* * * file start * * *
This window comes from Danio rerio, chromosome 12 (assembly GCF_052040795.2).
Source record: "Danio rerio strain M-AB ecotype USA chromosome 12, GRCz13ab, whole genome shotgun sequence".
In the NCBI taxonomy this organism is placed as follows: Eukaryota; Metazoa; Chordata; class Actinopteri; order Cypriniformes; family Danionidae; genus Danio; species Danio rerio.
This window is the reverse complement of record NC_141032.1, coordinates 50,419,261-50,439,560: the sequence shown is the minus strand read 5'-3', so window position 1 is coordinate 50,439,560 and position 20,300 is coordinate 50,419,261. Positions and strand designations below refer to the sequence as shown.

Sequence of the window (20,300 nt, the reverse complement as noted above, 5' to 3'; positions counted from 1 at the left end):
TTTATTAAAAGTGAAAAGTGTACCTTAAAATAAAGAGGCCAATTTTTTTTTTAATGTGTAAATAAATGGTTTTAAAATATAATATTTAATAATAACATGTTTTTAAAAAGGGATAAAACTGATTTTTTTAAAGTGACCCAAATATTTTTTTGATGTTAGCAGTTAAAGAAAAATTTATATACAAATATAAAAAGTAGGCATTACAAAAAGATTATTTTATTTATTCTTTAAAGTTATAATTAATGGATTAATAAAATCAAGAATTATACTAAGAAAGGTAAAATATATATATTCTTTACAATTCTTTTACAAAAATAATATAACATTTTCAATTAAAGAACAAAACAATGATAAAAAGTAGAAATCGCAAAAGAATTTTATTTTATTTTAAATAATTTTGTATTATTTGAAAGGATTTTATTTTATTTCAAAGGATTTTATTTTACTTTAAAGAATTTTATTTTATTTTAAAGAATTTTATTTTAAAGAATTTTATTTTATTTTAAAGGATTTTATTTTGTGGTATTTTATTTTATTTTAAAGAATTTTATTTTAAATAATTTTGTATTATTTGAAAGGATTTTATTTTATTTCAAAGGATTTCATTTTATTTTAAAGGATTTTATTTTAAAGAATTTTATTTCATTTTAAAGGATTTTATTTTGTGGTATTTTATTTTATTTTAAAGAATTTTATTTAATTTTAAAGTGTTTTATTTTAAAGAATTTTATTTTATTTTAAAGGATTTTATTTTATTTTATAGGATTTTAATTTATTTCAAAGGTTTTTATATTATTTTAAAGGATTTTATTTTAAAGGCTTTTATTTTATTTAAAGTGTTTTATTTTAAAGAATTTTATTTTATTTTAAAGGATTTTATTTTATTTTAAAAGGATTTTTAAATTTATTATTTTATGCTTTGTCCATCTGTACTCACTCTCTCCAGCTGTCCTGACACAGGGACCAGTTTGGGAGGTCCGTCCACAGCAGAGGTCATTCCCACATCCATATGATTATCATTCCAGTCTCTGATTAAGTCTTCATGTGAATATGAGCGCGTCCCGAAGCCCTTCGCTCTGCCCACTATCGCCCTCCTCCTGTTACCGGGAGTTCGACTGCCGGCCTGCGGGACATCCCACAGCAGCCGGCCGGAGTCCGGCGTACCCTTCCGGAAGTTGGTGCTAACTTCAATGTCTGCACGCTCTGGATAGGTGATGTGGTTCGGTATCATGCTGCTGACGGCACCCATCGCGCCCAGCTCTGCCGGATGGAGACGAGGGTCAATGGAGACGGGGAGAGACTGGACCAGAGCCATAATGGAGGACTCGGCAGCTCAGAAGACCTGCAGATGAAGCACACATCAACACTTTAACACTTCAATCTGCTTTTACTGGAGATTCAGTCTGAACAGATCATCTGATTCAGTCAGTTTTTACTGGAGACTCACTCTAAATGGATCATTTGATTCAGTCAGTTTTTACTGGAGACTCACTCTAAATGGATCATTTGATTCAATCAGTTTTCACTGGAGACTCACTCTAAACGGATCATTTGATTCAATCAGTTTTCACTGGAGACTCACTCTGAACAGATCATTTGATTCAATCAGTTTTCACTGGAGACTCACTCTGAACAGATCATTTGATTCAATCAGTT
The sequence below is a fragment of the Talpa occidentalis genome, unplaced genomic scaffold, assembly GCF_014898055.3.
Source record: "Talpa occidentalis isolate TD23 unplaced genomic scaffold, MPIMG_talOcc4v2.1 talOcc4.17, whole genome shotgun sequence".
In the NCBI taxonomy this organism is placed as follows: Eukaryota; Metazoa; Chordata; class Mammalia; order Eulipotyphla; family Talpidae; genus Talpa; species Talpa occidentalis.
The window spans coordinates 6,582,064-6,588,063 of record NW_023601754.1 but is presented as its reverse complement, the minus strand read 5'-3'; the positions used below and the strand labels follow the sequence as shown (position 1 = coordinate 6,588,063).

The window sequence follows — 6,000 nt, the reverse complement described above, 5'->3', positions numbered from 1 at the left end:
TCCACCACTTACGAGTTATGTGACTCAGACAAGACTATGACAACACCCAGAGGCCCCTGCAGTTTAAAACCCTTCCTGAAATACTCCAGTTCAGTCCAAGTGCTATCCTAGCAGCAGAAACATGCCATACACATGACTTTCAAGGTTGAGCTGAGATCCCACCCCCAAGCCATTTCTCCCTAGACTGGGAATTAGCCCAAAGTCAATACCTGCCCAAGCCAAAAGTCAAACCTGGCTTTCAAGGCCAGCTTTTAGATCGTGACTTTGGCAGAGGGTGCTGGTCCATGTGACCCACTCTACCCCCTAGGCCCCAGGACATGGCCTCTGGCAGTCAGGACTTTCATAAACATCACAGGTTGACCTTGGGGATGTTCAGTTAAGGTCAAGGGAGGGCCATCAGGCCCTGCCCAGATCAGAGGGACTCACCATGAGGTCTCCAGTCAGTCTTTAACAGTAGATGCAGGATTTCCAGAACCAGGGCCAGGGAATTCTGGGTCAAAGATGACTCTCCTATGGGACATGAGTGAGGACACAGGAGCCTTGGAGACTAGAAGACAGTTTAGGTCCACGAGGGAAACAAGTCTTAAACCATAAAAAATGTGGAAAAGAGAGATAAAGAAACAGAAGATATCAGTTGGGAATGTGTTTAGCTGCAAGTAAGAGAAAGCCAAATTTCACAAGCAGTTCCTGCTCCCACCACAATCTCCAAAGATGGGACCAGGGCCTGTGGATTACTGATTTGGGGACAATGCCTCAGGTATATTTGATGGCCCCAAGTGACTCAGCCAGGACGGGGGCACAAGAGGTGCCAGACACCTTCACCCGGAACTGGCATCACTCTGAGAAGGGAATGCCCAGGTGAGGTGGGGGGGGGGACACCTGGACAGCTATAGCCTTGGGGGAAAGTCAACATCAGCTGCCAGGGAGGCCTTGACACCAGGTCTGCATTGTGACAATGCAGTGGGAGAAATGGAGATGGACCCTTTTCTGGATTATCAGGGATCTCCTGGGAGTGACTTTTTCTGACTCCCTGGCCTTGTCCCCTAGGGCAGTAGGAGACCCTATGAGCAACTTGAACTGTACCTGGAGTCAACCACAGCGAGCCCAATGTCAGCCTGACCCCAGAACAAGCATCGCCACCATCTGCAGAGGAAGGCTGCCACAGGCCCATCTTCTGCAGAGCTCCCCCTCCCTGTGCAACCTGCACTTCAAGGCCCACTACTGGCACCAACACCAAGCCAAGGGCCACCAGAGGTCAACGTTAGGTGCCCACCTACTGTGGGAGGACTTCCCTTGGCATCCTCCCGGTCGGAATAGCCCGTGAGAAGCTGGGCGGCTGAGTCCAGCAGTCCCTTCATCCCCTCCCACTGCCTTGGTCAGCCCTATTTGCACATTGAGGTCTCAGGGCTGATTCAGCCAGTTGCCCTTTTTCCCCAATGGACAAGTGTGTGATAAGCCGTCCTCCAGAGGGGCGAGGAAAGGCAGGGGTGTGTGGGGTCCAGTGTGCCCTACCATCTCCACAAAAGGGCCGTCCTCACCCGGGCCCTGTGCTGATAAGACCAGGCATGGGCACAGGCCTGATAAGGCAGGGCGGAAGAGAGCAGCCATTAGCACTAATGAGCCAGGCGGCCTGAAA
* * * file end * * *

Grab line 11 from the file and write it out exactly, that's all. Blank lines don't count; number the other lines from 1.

The window sequence follows — 6,000 nt, the reverse complement described above, 5'->3', positions numbered from 1 at the left end: